Sex offender registration overkill

On Jan. 1, teenagers in Ohio who commit sex-related crimes will be required to register as sex-offenders. This extension of sex offender notification law is part of a growing national trend.

The rape and murder of a seven-year-old girl by a man twice convicted of sex offenses led state and federal governments to pass laws requiring sex offenders to register with local law enforcement after release from prison. Proponents reason that sex-related crimes are committed by individuals who have more of a propensity for those crimes than people who rob or assault. There is evidence to indicate sex offenders are likely to repeat their crimes if they are not treated.

Communities use these lists to prepare themselves for a sex offender. In Minnesota, the Community Notification Law seeks to “provide adequate notice and information about an offender’s release (so) the community can develop constructive plans to prepare themselves.” When an offender deemed by the department of corrections to be at the highest risk of repeat offense plans to move into a community, local law enforcement officials hold public meetings to disseminate their photographs and information about the crimes.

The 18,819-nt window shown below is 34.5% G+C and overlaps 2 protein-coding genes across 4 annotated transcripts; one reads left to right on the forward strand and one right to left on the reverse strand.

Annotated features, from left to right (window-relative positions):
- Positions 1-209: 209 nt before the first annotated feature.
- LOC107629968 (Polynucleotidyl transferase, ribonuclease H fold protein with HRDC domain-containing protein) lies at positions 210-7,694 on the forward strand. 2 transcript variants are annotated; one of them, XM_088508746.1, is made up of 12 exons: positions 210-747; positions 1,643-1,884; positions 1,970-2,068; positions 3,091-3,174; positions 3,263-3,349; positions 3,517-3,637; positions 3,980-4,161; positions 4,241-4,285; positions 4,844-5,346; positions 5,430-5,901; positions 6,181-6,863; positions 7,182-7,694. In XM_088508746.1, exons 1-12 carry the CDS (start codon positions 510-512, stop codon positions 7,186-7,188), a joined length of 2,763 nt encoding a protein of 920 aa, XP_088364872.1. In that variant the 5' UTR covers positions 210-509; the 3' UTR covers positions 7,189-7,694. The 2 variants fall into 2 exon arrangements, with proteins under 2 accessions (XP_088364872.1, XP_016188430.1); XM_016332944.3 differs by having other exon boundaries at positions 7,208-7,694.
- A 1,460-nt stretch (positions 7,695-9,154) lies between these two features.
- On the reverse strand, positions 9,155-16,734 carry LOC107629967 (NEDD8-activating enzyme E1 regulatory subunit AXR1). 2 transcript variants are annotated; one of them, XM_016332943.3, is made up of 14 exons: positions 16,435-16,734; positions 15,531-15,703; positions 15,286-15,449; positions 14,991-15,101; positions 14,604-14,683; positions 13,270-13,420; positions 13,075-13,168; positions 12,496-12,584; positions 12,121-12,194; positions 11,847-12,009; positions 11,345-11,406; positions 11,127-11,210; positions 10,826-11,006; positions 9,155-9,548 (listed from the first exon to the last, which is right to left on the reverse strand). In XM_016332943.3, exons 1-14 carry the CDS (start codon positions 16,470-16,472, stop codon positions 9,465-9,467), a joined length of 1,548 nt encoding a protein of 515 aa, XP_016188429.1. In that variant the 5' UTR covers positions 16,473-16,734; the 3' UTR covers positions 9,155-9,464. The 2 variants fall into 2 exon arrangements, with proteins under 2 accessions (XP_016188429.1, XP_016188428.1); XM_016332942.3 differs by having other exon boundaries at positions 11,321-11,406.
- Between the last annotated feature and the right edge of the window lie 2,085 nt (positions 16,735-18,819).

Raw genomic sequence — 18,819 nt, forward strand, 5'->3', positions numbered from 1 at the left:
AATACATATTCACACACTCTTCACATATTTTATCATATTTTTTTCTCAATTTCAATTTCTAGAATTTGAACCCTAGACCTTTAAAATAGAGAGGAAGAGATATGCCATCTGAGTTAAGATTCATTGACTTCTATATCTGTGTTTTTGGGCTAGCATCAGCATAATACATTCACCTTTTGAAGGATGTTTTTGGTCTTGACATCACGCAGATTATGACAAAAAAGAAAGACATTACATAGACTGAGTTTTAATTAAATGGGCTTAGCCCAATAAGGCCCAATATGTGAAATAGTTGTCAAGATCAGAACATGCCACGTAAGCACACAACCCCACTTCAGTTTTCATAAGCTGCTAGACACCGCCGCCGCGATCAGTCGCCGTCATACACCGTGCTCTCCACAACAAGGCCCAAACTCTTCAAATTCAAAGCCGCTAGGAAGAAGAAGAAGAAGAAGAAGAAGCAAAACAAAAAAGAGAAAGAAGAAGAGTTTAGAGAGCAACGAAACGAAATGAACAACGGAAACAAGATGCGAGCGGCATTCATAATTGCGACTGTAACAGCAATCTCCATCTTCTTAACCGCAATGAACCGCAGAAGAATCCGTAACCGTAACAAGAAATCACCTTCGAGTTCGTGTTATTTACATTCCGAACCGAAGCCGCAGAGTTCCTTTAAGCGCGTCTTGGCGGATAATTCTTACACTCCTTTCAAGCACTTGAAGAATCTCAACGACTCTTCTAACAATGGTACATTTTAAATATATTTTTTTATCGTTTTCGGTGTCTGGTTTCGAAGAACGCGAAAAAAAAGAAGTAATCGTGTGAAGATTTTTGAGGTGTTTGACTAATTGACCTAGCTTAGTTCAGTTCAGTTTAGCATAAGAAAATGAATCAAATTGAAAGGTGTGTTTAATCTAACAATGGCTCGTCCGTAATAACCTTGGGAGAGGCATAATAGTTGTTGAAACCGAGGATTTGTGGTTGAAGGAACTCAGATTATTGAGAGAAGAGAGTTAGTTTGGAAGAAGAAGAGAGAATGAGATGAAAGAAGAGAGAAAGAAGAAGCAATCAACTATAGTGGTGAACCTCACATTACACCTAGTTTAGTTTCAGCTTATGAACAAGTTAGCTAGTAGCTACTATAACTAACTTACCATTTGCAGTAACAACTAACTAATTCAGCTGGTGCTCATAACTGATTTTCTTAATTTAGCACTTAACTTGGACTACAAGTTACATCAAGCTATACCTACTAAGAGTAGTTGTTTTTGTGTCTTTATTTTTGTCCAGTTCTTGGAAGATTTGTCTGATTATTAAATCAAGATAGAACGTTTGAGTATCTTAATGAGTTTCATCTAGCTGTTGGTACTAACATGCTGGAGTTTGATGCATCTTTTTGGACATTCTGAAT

These registration lists are a violation of sex offenders’ privacy. In several instances criminals who were registered as sex offenders upon their release were threatened and attacked, some severely. By the time sex offenders have re-entered society, they have paid their debt and should, if the government truly believes it runs “correctional” programs, be allowed to live their lives without the stigma associated with their crimes.

Sex offenders the government says are likely to repeat their actions are an indictment of the inability of the criminal justice system to rehabilitate. A just penal system would both punish individuals for their actions and work to prevent future actions.

The system does this in some cases. The parole system is designed to release criminals into stable environments to ensure a relatively smooth re-entry into society. Programs within prisons that educate criminals exist to help them escape circumstances that led them to crime in the first place such as poverty and poor education. These criminals are not branded with a scarlet letter after leaving prison.

Yet sex offenders are forced to publicize their past crimes. This has a severely adverse effect on their ability to rejoin society. Also, with this demand, the criminal justice system abdicates its responsibility to protect society by acknowledging it has not rehabilitated sex offenders, yet is freeing them anyway.

Children in Ohio who make a mistake, perhaps even as small as a momentary lapse in judgment, can now be branded for the rest of their life. Ohio wants to eliminate the basic goal of the juvenile court system: rehabilitation. That rehabilitating sexual offenders is a difficult problem should not lead other states to throw up the white flag and surrender the role of protector to vigilantes.